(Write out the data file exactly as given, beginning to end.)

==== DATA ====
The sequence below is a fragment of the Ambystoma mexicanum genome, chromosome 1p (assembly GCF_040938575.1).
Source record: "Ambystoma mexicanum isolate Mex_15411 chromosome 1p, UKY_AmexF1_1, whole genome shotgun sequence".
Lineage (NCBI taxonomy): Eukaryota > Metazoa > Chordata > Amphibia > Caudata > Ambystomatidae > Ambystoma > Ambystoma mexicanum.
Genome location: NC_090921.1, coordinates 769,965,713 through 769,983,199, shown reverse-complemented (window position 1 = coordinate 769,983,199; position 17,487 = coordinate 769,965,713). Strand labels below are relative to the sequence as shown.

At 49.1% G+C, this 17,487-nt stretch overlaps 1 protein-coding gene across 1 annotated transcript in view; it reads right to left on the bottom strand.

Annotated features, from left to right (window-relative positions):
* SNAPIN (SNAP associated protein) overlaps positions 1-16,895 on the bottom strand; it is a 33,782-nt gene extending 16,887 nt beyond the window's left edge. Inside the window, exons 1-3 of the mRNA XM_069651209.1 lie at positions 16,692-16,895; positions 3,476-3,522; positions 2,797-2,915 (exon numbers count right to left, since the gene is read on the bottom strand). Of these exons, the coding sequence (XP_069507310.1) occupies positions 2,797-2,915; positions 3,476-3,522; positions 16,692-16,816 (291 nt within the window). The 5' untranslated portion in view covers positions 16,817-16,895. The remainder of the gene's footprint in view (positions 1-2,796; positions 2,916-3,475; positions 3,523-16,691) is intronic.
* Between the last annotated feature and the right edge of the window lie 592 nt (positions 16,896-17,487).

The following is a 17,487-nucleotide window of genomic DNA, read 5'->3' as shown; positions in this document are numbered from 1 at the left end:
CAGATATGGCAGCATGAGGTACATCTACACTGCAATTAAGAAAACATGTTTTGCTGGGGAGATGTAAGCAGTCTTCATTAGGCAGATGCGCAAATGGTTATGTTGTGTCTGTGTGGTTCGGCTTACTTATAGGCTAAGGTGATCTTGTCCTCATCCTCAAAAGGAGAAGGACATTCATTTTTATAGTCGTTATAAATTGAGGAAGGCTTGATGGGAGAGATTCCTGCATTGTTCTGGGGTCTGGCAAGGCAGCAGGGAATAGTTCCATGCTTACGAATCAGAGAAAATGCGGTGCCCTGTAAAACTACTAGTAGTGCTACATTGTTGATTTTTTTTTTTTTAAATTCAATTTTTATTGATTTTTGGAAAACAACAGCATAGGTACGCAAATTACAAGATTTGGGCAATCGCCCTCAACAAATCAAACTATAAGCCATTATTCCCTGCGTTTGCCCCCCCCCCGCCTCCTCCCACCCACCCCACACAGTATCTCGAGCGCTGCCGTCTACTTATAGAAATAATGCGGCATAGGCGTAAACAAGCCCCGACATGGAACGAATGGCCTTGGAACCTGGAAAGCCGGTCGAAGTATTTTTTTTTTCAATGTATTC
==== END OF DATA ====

The sequence below is a fragment of the Ambystoma mexicanum genome, chromosome 1p (assembly GCF_040938575.1).
Source record: "Ambystoma mexicanum isolate Mex_15411 chromosome 1p, UKY_AmexF1_1, whole genome shotgun sequence".
Lineage (NCBI taxonomy): Eukaryota > Metazoa > Chordata > Amphibia > Caudata > Ambystomatidae > Ambystoma > Ambystoma mexicanum.
Genome location: NC_090921.1, coordinates 769,965,713 through 769,983,199, shown reverse-complemented (window position 1 = coordinate 769,983,199; position 17,487 = coordinate 769,965,713). Strand labels below are relative to the sequence as shown.

At 49.1% G+C, this 17,487-nt stretch overlaps 1 protein-coding gene across 1 annotated transcript in view; it reads right to left on the bottom strand.

Annotated features, from left to right (window-relative positions):
* SNAPIN (SNAP associated protein) overlaps positions 1-16,895 on the bottom strand; it is a 33,782-nt gene extending 16,887 nt beyond the window's left edge. Inside the window, exons 1-3 of the mRNA XM_069651209.1 lie at positions 16,692-16,895; positions 3,476-3,522; positions 2,797-2,915 (exon numbers count right to left, since the gene is read on the bottom strand). Of these exons, the coding sequence (XP_069507310.1) occupies positions 2,797-2,915; positions 3,476-3,522; positions 16,692-16,816 (291 nt within the window). The 5' untranslated portion in view covers positions 16,817-16,895. The remainder of the gene's footprint in view (positions 1-2,796; positions 2,916-3,475; positions 3,523-16,691) is intronic.
* Between the last annotated feature and the right edge of the window lie 592 nt (positions 16,896-17,487).

The following is a 17,487-nucleotide window of genomic DNA, read 5'->3' as shown; positions in this document are numbered from 1 at the left end:
CAGATATGGCAGCATGAGGTACATCTACACTGCAATTAAGAAAACATGTTTTGCTGGGGAGATGTAAGCAGTCTTCATTAGGCAGATGCGCAAATGGTTATGTTGTGTCTGTGTGGTTCGGCTTACTTATAGGCTAAGGTGATCTTGTCCTCATCCTCAAAAGGAGAAGGACATTCATTTTTATAGTCGTTATAAATTGAGGAAGGCTTGATGGGAGAGATTCCTGCATTGTTCTGGGGTCTGGCAAGGCAGCAGGGAATAGTTCCATGCTTACGAATCAGAGAAAATGCGGTGCCCTGTAAAACTACTAGTAGTGCTACATTGTTGATTTTTTTTTTTTTAAATTCAATTTTTATTGATTTTTGGAAAACAACAGCATAGGTACGCAAATTACAAGATTTGGGCAATCGCCCTCAACAAATCAAACTATAAGCCATTATTCCCTGCGTTTGCCCCCCCCCCGCCTCCTCCCACCCACCCCACACAGTATCTCGAGCGCTGCCGTCTACTTATAGAAATAATGCGGCATAGGCGTAAACAAGCCCCGACATGGAACGAATGGCCTTGGAACCTGGAAAGCCGGTCGAAGTATTTTTTTTTTCAATGTATTC